News

Carnival arrives for summer

|

Before memories of Tubestock begin to fade, this weekend's Summer Carnival promises to deliver some fun and entertainment to break up the monotony of the long, humid summer days. Aside from the activities and parties that always seem to center around the fraternities on any big weekend, the Programming Board has organized a series of events that begin today.



News

Horses help disabled

|

Two new programs supported by Dartmouth will use horses to provide natural therapy for those suffering from mental, emotional and physical disabilities. Challenge Camp, which is run at Dartmouth's Morton Farm, and High Horses, which is supported by College volunteers, expand the horizons of handicaped children and adults by taking advantage of horseback riding as a means of therapy. Therapeutic riding is an established treatment method recognized worldwide by medical, educational and social service professionals, said Carla Manley, a registered nurse and a member of High Horse's Board of Directors. Manley added that the benefits of horseback riding as therapy have been demonstrated over the past 50 years in over 20 countries. Physically handicapped riders can learn by imitating the motions of the horse, Snyder said.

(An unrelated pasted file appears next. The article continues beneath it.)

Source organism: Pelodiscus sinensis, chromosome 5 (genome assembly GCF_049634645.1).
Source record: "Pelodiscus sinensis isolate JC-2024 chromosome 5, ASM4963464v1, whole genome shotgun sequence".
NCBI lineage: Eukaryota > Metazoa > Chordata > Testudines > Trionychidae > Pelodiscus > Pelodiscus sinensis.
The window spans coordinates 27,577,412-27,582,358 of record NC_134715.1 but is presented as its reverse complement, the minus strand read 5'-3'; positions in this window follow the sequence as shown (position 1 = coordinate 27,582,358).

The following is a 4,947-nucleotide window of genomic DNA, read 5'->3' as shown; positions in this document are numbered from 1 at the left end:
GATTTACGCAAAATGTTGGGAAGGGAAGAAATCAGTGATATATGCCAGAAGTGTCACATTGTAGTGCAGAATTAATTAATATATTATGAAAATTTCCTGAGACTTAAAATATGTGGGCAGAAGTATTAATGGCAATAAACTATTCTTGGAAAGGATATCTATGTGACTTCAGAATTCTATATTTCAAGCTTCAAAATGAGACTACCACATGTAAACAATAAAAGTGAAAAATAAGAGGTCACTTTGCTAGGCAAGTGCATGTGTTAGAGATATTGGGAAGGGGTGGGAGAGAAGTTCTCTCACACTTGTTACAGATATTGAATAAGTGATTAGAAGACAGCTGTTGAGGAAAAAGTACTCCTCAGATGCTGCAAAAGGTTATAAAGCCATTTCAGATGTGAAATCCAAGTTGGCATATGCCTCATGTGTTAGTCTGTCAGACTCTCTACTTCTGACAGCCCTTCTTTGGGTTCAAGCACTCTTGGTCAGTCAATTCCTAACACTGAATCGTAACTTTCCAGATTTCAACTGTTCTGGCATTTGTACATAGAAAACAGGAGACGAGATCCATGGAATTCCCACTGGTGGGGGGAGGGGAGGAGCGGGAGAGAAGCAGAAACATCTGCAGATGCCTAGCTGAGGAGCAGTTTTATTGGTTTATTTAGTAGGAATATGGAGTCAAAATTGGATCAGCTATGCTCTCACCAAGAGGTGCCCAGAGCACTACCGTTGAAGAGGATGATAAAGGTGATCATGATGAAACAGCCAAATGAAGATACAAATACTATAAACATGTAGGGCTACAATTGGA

News

Campion shop will return to Hanover

|

Just two years after Campion's closed its doors, Campion's Women's Shop, an apparel store catering to a mature clientele, will return to Main Street, this time in the same building as the New Dartmouth Bank. Dorothy Campion-Corcoran and her husband Marty Corcoran announced plans to move their shop into the first floor of the building on the corner of Main Street and Lebanon Street.